Wednesday of Easter Week

Luke’s post-Resurrection account is full of details and a beautiful summary of all four of the Gospels. We start out on the first day of the week, the day of the Resurrection with two of Jesus’ disciples traveling to Emmaus. Like the situation from Sunday, Jesus appears but they do not recognize him. This lack of recognition is common and forms the core message of this passage. What is the Resurrection like? Will we be able to recognize him or how will we recognize him? Should we be able to see him as he was before his death? We must wait for answers to these questions. Jesus meets the travelers and inquires about what happened. By their response we can assume that the event regarding Jesus’ death was well-known. Yet, what was well-known is explained well by Cleopas: “The things that happened to Jesus the Nazarene who was a prophet mighty in deed and word.” The disciples of Jesus still do not understand what happened. Jesus explains it by opening up the entirety of Moses and the Prophets, namely the law and the interpretation of the law. This became the greatest homily ever preached. The life, death, and Resurrection of Jesus was proclaimed by the prophets and foretold by the law. 

After this great homily, Jesus intends to continue on the way. This phrase – “intended to pass by” – occurs frequently throughout the Gospels. When Jesus comes walking on the water, he looks like he intends to pass by the ship. When he preached in Nazareth and they try to throw him off the cliff, he passes through the crowd. This action of passing by is indicative of God’s action. Yet, this disciples still do not understand what is going on and invite him to stay with them. John’s Gospel is the only Gospel to make a bold point about Jesus staying with his disciples or the importance of staying, resting, remaining, staying the night. So, Jesus comes and stays with them.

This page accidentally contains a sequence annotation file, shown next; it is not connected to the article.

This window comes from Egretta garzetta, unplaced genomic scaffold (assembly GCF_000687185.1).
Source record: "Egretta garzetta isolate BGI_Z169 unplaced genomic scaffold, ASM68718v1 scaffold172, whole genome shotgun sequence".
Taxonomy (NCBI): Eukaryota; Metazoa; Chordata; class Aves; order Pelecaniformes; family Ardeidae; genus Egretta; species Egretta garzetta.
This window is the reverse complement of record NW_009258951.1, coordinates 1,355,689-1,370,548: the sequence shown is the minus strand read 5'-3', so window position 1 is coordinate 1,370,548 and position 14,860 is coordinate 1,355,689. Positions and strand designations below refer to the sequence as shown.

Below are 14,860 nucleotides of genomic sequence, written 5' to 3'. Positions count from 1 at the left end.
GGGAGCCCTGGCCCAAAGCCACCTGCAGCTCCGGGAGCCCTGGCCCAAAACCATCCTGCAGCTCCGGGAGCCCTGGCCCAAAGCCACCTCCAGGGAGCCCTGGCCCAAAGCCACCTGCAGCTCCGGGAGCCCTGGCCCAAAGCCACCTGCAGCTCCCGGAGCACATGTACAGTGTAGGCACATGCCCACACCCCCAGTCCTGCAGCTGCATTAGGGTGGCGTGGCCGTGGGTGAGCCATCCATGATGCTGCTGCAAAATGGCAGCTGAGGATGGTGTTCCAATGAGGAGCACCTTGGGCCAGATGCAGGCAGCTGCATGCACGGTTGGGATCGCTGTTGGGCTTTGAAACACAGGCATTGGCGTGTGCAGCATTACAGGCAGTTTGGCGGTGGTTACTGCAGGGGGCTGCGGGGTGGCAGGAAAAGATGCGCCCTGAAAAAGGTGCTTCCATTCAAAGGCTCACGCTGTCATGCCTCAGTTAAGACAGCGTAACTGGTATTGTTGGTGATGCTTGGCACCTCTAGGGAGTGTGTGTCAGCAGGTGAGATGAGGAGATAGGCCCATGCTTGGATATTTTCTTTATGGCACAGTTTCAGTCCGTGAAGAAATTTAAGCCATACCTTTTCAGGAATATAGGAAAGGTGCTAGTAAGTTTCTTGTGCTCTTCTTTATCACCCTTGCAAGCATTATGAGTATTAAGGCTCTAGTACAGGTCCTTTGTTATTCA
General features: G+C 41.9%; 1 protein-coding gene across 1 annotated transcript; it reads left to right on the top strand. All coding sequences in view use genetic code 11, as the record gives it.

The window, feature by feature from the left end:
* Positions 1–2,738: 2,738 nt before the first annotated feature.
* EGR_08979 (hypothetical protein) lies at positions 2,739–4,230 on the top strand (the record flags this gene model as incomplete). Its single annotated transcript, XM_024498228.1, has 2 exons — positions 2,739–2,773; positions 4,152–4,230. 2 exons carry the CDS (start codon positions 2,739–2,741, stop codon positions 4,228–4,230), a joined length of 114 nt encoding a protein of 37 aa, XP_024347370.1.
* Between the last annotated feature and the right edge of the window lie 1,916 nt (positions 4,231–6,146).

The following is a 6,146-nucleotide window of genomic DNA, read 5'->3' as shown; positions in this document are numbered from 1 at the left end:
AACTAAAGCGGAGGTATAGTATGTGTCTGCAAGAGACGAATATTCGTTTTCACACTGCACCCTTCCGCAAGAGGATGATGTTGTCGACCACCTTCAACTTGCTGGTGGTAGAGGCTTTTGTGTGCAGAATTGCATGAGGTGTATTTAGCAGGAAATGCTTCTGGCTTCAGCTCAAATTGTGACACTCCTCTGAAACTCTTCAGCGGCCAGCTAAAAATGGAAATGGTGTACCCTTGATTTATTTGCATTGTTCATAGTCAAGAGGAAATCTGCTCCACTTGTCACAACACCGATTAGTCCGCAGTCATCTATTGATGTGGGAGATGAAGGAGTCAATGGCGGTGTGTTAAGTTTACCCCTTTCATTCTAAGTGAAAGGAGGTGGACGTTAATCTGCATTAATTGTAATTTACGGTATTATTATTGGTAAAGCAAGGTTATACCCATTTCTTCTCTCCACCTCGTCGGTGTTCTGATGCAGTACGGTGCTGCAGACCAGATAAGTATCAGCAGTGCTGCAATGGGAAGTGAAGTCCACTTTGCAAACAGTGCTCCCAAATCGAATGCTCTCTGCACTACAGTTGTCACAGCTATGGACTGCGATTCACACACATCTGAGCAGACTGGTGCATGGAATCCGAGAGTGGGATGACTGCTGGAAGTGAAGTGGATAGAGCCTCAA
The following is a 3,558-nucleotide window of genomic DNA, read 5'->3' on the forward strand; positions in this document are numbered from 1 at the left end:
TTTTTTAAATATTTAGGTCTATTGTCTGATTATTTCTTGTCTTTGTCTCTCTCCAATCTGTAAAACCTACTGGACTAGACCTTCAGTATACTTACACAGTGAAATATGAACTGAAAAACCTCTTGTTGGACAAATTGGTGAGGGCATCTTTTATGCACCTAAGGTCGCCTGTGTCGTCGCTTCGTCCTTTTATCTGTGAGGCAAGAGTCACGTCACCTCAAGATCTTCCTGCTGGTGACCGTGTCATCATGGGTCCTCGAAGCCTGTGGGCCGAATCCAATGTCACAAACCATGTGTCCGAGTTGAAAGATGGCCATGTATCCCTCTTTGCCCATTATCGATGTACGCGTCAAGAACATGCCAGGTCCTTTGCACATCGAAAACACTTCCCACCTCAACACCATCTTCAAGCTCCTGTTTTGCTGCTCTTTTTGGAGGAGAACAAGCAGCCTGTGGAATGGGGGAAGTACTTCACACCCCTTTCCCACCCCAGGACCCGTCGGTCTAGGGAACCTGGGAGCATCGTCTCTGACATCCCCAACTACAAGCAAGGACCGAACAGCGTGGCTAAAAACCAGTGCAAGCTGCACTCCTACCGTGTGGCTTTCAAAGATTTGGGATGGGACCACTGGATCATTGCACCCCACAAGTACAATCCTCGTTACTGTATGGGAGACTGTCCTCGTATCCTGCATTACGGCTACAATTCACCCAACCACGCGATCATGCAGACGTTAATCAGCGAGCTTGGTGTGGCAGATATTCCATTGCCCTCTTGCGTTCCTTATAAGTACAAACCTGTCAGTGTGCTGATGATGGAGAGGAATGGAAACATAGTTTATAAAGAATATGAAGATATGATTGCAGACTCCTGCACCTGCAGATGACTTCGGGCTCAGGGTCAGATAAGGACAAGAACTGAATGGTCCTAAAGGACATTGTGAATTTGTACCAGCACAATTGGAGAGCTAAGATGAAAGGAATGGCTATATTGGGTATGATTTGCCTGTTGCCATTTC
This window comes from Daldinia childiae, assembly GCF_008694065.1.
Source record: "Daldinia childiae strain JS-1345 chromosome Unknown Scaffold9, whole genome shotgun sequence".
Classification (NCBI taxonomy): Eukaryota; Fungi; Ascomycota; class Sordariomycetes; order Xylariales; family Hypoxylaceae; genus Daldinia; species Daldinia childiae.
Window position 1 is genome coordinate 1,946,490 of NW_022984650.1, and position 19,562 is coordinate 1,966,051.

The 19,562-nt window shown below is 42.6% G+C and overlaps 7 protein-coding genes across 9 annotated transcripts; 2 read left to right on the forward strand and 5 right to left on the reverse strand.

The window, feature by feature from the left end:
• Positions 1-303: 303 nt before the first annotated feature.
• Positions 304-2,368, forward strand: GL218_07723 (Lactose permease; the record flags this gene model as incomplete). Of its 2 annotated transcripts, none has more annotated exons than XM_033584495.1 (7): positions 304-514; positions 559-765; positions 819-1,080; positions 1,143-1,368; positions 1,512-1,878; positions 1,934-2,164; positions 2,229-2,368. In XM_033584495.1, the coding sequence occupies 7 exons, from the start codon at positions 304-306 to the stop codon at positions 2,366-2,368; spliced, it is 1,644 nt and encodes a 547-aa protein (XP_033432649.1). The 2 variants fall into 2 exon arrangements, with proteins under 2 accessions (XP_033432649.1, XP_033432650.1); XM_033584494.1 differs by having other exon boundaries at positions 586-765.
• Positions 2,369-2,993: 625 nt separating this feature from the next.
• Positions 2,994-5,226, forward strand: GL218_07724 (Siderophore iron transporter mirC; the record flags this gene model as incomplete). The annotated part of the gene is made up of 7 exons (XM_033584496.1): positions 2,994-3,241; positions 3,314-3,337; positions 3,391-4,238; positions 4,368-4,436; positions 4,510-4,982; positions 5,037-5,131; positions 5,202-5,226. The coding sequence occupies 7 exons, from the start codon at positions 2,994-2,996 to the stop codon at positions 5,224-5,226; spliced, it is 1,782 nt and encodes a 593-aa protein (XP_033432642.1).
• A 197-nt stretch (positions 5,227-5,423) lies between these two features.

While staying with the disciples, Jesus takes bread, blesses it, and breaks it for his disciples. Only during this action do they realize that it had been Jesus all along. Yet, they realize him in the broken bread not in the person whom they had been walking with. For once the bread had been broken, Jesus disappeared and left them with the bread. The broken bread now becomes the symbol of the risen Lord, the reality of Jesus’ Resurrection is manifest in the bread itself. 

Everything Jesus taught his disciples is summarized in this passage. He taught them the law and the prophets and their proper interpretation so that they would understand that he had to die and rise. He taught them his ways so that they might recognize him. Then, he left them a memorial of himself in the breaking of the bread so that the Resurrection would be perpetually remembered and Jesus’ presence would be forever with his disciples. Only with all of the dots connected do the disciples finally understand the message.

We are left in the same place as the disciples. Do we understand what Jesus taught? Do we understand the law and the prophets well enough to recognize those prophesies that concern Jesus? Do we believe that Jesus is truly present in the bread and wine as a reality that he is always with us? Are our hearts burning within us when we hear his message proclaimed and his presence is before us?

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